Outdoor pictures are very impressive on the LG G6, if a little overly sharp at times. This is more noticeable on landscape shots, where the sharpening can actually detract from the overall quality of the image. High contrast scenarios proved a bit of challenge, with the G6 choosing to blow out the highlights a little in order to gain a more even exposure. Macro shots are excellent and the LG G6 can get exceptionally close to objects, pulling out plenty of detail along the way. Colours are vibrant and punchy, though you could argue they are a touch over-saturated.
The inclusion of two camera sensors with different focal lengths is an interesting feature that we loved in the G5 and this has been perfected here. Thanks to the improvement in sensor quality on the 125 degree wide-angle shooter, quality is now consistent across the board. The only downside is a lower aperture rating on the wide camera and a lack of optical image stabilisation, though you won’t be using that for macro photography anyway.
While other flagship devices announced at a similar time have opted for the Snapdragon 835, LG has gone for the lesser Snapdragon 821 and 4GB RAM. This chip is basically a faster version of the 820, a processor which debuted at the end of 2015. This is a last-generation technology in a current flagship, which we have to say is a little disappointing. Performance is still excellent and mostly up to scratch with the current crop of handsets, but as we start seeing more companies adopt the Snapdragon 835 however, it could leave the G6 feeling a little underpowered.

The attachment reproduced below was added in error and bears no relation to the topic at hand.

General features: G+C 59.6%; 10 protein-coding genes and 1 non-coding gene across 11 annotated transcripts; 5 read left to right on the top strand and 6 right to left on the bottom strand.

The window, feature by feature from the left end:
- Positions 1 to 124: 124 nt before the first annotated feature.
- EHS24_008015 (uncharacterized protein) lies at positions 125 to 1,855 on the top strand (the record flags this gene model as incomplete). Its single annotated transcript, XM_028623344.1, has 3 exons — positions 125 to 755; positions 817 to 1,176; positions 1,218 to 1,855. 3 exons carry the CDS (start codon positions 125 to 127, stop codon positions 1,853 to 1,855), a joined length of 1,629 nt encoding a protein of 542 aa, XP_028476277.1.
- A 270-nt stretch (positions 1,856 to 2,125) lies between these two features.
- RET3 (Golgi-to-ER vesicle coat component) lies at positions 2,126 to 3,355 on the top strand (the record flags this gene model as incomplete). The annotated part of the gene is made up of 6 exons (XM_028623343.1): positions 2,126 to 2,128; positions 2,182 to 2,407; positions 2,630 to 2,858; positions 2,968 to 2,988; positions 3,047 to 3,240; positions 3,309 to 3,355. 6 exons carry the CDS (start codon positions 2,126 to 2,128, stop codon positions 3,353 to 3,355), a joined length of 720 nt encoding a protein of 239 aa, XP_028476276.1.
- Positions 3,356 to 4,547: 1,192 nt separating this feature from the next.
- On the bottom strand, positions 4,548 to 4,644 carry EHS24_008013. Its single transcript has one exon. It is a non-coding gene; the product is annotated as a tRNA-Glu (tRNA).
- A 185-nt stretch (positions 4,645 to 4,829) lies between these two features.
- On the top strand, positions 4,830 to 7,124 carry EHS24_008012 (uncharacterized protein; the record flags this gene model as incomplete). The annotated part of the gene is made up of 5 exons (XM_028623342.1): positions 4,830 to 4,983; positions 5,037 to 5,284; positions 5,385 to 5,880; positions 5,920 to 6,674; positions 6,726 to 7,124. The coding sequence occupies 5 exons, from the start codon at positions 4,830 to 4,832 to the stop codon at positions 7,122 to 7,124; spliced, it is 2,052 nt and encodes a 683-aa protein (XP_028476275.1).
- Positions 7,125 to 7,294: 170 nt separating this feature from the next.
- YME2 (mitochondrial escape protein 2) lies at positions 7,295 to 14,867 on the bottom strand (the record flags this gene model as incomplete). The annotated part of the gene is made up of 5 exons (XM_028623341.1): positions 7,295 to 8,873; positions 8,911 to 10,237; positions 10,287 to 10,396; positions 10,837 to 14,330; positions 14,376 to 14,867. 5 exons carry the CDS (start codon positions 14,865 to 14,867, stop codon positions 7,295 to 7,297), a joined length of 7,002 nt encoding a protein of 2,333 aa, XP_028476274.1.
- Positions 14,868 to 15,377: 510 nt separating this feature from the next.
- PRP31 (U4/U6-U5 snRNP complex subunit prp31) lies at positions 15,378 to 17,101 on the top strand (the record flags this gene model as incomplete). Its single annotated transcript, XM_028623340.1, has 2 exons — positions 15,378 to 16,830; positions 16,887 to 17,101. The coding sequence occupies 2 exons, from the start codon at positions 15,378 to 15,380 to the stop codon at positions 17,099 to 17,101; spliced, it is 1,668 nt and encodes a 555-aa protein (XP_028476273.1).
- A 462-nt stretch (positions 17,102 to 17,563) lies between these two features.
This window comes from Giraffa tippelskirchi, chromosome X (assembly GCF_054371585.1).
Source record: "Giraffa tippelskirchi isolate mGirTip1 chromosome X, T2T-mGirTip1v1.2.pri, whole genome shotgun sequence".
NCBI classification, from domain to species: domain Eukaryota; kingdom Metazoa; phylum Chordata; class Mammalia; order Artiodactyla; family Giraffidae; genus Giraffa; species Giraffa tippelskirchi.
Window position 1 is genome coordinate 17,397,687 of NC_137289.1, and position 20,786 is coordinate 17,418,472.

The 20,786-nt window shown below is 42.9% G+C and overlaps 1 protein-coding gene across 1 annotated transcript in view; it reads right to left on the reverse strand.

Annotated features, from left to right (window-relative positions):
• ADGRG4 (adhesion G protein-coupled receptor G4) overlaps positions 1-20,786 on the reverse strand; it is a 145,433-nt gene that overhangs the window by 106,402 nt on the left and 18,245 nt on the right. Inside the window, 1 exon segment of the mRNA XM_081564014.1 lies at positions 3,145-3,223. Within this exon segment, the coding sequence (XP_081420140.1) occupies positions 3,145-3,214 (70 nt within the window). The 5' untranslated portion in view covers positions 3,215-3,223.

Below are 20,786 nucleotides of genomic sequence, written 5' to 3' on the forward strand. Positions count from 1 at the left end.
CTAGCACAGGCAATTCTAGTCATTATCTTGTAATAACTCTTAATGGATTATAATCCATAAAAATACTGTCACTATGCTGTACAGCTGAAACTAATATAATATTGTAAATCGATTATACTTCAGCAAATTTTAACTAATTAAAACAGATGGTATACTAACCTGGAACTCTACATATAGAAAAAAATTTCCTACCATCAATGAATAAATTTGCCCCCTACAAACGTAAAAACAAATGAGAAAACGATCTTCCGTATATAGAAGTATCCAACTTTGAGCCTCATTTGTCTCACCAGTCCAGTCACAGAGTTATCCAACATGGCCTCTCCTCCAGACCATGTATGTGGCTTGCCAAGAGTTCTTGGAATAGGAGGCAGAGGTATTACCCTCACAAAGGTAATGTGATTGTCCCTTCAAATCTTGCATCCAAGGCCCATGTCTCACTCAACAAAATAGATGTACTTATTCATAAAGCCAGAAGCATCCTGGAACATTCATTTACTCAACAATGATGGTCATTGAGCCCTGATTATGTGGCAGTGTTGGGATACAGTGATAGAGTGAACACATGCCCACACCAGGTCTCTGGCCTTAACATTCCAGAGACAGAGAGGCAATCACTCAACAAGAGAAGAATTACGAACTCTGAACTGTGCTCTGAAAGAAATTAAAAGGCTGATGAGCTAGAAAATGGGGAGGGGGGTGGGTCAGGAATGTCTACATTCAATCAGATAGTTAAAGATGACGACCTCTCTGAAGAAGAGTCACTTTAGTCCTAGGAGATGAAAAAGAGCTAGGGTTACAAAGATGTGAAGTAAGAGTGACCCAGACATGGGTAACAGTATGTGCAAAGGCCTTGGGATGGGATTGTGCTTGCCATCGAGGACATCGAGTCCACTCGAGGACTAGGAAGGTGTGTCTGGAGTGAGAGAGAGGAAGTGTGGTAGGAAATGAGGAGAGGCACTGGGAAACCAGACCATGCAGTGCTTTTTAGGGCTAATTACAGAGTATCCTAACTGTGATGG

Using the LG G6 for general purposes, we found that it breezed through without any real problems. Gaming also caused no issues and Candy Crush Saga ran without hitch. More demanding titles such as Asphalt Xtreme were smooth on highest settings.
CPU benchmarks were surprisingly low for the LG G6, though this could be due to poor app support (being that it’s a new device and all). The handset scored 134,161 on the AnTuTu test, putting it behind the Apple iPhone 6s and similarly equipped OnePlus 3T. Geekbench 4 scored 3910 for multi-core and 1779 for single-core, which is about the same as a Samsung Galaxy S6 edge and Note 7. Graphics benchmarks were a little better, with the handset scoring about the same as a Samsung Galaxy S7 on GFXBench and significantly better on the 3DMark test.
The LG G6 runs on Android 7.0 and version 6.0 of the LG UX UI. It continues to improve on the efforts made with the G5 and is still one of the better launchers available. The app tray is disabled by default but this can be changed in the settings quite easily, a welcome addition for those who want more order to their home-screen. Once enabled, we found the experience to be very close to stock.
This new launcher also takes advantage of the extra pixels, adding in a bunch of useful features. Multi-window is now a feature that the LG G6 happily parades when you first switch it on, with the app switching icon on the bottom even changing when you have multiple windows open. There’s also square camera which we mentioned earlier, which allows faster image previews.
The LG G6 ships with a larger-than-normal 3300mAh battery. This is above the Samsung Galaxy S8 and most other flagship devices, which tend to go for 3000mAh cells. We found that during general usage, the LG G6 could almost reach two days. Moderate use would see the device get a solid days use with a bit to spare. In our draining battery test at 50 per cent brightness, it lost 20 per cent capacity over 78 minutes. This is a great result and should get through the handset through a solid day of use. AnTuTu gave the battery a score of 7138, up there with the best.
It’s fair to say that in a year we’ll see a lot more of these bezel-less devices on the market. As it stands, the LG G6 and Samsung Galaxy S8 represent the pinnacle of design. It may stand in the shadow of the S8 but make no mistake, the LG G6 is still a fantastic device. The UI is great, it has a good camera and the design is excellent. Our only major concern is the price. At £649.99 it’s only marginally cheaper than the S8. This could make it difficult to tempt consumers.